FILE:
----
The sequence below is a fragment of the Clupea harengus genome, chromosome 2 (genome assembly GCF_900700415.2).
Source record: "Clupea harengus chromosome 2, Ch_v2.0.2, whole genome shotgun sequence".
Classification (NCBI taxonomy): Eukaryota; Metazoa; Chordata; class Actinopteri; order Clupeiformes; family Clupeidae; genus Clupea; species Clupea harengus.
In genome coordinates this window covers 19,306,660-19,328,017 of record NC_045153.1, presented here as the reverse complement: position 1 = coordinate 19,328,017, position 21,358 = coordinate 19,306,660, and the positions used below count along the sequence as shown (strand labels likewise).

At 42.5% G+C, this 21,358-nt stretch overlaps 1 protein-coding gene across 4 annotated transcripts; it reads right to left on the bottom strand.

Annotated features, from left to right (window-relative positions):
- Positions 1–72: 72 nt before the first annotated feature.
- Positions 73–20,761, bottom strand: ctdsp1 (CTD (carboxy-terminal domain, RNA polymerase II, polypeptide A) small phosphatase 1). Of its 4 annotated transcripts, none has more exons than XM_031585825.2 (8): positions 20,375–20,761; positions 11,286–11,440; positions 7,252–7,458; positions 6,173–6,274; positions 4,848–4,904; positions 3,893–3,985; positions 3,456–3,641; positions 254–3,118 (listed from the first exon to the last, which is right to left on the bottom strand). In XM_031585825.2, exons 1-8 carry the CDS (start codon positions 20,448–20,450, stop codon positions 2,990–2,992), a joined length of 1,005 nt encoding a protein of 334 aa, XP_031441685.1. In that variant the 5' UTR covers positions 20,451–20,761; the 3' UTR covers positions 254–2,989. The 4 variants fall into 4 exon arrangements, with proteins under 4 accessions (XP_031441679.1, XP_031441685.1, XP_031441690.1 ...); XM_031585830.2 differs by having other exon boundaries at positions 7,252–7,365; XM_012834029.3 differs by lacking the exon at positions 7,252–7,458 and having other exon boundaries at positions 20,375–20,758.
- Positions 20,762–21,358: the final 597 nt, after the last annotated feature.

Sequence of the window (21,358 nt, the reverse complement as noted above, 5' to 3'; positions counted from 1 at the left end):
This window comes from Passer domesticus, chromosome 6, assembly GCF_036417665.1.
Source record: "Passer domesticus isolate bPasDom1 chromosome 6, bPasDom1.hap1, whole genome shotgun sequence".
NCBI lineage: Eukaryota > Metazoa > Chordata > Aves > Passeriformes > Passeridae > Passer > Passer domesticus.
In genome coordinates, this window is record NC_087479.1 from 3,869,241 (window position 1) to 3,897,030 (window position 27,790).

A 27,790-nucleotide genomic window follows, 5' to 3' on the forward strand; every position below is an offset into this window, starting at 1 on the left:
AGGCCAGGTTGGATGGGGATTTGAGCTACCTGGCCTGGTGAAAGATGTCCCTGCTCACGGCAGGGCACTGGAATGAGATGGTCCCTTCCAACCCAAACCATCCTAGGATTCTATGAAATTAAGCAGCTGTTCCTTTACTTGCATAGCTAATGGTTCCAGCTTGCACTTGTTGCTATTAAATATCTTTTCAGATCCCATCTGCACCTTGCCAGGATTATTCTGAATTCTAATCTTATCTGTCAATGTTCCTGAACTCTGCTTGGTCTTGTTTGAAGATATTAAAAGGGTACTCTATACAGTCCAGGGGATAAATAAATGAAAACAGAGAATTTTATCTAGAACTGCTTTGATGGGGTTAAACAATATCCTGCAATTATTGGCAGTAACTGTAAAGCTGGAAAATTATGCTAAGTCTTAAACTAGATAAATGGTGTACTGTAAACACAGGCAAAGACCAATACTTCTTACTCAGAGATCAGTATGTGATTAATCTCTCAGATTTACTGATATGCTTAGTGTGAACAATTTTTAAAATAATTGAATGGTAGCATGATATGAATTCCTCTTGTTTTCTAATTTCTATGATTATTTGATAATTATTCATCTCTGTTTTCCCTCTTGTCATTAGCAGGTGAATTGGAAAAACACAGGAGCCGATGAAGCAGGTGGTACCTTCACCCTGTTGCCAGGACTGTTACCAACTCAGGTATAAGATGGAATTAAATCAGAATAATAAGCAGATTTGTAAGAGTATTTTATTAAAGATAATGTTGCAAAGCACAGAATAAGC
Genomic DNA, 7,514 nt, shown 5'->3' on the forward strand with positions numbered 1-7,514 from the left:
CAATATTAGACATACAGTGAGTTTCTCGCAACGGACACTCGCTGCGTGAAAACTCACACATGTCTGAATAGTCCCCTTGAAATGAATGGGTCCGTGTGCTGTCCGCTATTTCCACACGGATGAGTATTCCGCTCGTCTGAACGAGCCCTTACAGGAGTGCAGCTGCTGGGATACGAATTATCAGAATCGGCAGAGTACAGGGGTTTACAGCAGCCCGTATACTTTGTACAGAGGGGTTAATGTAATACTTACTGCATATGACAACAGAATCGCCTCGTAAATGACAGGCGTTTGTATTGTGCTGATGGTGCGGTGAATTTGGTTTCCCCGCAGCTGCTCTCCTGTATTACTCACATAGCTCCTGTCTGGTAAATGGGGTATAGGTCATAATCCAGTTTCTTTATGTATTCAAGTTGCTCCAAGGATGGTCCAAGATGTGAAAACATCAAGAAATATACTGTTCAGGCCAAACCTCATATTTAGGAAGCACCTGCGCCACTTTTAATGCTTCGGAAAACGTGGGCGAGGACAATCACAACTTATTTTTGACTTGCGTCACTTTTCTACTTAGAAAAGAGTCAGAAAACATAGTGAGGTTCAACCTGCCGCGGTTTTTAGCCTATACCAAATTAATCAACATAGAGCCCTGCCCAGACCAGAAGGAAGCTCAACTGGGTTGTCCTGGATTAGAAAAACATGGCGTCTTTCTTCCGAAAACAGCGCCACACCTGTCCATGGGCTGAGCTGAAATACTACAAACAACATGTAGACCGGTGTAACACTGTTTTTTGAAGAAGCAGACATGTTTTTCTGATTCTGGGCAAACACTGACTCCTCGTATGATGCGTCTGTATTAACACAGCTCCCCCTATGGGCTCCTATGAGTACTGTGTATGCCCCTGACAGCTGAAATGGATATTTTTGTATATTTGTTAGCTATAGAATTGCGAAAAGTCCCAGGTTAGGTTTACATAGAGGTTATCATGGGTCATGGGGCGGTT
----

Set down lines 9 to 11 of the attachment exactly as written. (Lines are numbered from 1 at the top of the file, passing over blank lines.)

- Positions 20,762–21,358: the final 597 nt, after the last annotated feature.

Sequence of the window (21,358 nt, the reverse complement as noted above, 5' to 3'; positions counted from 1 at the left end):
This window comes from Passer domesticus, chromosome 6, assembly GCF_036417665.1.